Product Reduces Damage to Mini-CDs During Mailing
Breakage is a problem for mailers sending mini- and full-sized CDs, according to the company.
"Customers that mail large CDs in a cardboard sleeve sometimes receive 75 percent breakage," said Todd Butler, president of Butler Mailing Services, Cincinnati. He said AOL now sends its promotional CDs in tins for protection, which adds to mailing costs.
Mini-CDs also frequently suffer damage when passing through automated mail sorters, Butler said. This prompted the company to develop eKey, a 6-by-9-inch self-mailer that lifts mini-CDs above the belt path of the sorting machine, protecting them from breakage. Butler filed for a patent in winter 2001 and received it last November.
This not only reduces breakage but lets mailers get the automated rate, the company said.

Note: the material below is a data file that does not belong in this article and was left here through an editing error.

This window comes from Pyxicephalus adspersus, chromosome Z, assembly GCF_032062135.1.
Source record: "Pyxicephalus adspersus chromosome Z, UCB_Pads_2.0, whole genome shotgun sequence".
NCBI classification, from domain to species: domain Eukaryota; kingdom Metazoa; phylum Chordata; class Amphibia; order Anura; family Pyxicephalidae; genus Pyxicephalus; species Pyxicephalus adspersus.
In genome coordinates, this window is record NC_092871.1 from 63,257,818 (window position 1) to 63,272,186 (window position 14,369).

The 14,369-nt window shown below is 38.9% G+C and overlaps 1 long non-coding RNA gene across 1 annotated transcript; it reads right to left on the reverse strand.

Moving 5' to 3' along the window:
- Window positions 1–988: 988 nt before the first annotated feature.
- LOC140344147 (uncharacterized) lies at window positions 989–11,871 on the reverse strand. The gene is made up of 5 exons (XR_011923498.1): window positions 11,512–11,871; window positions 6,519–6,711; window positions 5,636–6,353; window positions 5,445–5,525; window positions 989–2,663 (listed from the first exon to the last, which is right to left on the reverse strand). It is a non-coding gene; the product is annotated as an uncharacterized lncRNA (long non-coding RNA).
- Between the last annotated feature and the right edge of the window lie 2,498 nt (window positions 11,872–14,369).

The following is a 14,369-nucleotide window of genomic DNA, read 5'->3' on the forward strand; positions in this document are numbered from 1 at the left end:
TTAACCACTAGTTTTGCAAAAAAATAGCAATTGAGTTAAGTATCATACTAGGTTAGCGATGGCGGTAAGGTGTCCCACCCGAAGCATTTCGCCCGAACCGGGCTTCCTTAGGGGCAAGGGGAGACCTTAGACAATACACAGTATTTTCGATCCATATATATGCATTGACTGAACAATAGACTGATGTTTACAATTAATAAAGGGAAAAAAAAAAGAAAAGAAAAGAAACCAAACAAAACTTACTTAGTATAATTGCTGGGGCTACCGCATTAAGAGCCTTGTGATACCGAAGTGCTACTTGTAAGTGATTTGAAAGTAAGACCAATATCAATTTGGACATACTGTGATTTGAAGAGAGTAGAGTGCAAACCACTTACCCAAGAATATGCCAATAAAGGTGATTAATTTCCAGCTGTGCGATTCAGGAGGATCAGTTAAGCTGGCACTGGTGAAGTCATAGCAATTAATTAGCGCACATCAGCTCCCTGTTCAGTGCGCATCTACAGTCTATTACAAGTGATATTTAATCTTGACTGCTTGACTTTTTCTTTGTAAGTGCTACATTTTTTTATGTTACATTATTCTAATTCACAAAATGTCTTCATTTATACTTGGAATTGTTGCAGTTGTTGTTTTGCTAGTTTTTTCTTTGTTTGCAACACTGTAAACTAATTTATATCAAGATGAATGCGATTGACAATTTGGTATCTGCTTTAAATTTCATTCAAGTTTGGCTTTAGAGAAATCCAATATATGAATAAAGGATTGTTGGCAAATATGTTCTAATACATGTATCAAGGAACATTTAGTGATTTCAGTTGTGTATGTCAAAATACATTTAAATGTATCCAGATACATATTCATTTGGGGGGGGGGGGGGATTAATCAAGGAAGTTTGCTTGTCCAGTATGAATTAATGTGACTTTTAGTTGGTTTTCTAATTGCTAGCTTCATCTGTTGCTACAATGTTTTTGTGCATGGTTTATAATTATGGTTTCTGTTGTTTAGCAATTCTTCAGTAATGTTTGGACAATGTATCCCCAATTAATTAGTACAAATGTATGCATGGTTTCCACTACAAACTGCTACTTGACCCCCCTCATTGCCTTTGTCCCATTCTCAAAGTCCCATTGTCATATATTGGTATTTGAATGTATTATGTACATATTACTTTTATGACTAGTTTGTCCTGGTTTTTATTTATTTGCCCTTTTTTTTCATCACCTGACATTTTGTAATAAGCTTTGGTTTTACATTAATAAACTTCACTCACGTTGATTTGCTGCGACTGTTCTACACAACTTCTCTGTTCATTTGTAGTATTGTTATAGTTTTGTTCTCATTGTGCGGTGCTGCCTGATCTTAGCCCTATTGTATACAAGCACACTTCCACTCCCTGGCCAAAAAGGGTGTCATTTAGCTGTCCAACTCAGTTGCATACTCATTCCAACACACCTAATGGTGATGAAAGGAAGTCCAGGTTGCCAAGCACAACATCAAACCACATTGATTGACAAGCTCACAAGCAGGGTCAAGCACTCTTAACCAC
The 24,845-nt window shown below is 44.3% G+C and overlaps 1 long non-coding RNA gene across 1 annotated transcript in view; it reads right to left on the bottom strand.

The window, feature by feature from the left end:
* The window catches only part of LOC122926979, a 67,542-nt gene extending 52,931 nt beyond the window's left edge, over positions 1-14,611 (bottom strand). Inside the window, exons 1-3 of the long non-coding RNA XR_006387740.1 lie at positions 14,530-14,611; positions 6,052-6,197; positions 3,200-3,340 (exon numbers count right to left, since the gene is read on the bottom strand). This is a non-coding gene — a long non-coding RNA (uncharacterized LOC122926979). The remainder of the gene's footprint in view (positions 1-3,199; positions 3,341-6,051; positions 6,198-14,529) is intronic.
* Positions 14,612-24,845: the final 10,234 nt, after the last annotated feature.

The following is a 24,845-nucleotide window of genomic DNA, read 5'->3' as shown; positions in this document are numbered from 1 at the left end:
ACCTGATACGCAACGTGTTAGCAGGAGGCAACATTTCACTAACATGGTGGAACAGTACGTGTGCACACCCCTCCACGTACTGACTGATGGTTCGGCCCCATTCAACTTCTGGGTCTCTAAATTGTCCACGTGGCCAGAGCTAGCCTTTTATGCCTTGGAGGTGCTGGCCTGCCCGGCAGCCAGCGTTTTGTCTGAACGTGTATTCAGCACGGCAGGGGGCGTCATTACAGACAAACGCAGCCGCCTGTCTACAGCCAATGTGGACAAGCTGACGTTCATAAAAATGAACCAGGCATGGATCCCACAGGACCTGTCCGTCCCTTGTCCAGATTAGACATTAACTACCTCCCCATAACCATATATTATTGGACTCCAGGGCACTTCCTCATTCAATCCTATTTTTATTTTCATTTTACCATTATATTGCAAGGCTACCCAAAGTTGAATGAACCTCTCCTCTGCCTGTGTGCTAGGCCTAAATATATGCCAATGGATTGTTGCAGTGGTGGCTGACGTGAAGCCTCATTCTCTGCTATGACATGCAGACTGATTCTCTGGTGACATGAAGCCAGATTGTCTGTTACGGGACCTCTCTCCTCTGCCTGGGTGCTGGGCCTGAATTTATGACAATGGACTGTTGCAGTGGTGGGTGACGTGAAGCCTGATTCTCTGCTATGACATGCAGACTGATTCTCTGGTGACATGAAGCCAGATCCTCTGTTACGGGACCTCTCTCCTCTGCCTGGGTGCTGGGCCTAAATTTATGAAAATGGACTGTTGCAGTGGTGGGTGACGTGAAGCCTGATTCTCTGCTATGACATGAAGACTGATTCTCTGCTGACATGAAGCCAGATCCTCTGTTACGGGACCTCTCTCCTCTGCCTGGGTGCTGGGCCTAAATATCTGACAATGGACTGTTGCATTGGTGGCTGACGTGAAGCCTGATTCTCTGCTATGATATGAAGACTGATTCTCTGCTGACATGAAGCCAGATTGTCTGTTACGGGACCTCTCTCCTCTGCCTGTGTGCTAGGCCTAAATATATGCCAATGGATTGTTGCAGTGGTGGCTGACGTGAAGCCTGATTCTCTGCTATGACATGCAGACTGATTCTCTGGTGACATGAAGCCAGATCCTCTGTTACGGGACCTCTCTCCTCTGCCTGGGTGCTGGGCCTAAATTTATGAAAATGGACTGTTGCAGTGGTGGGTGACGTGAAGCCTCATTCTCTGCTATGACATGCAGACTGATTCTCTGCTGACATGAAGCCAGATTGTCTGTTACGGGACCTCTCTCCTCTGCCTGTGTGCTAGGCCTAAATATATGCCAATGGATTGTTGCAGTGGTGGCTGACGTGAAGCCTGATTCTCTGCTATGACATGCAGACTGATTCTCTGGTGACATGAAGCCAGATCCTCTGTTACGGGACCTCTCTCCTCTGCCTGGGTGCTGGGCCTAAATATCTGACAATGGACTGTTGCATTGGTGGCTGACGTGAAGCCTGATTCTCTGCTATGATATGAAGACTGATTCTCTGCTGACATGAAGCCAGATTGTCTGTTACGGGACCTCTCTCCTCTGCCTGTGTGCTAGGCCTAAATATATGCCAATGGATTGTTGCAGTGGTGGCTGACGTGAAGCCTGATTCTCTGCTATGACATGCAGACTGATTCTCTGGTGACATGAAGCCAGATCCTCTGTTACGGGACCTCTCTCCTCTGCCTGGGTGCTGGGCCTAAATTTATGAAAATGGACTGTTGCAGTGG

"During our testing phase we put together 100 letter-size mail packages with mini-CDs inside of them and took them to the post office and asked the postal service to run them through the letter-sorting machines, and we consistently received 10 percent breakage," Butler said.
Butler said one customer has signed up to date and will send 20,000 eKey mini-CD mailers to customers in about a month.
CDs are a valuable direct marketing tool, Butler said, because of the large amount of video and audio information they can contain. Also, CDs can direct prospects directly to multiple Web pages, each with a different offer on them, making them useful in tracking response.
Marketing the mailer began in late December. Butler also said that eKey mailers that carry mini-CDs are more durable than full-sized CD mailers sent in cardboard sleeves.
Butler said that the eKey mini-CD mailers' pricing is volume sensitive. For example, 100,000 self-mailers cost about 80 cents each, including postage, processing, CDs and printing, while 20,000 cost about $1.10 each. Butler also will program the mini-CD for an extra cost.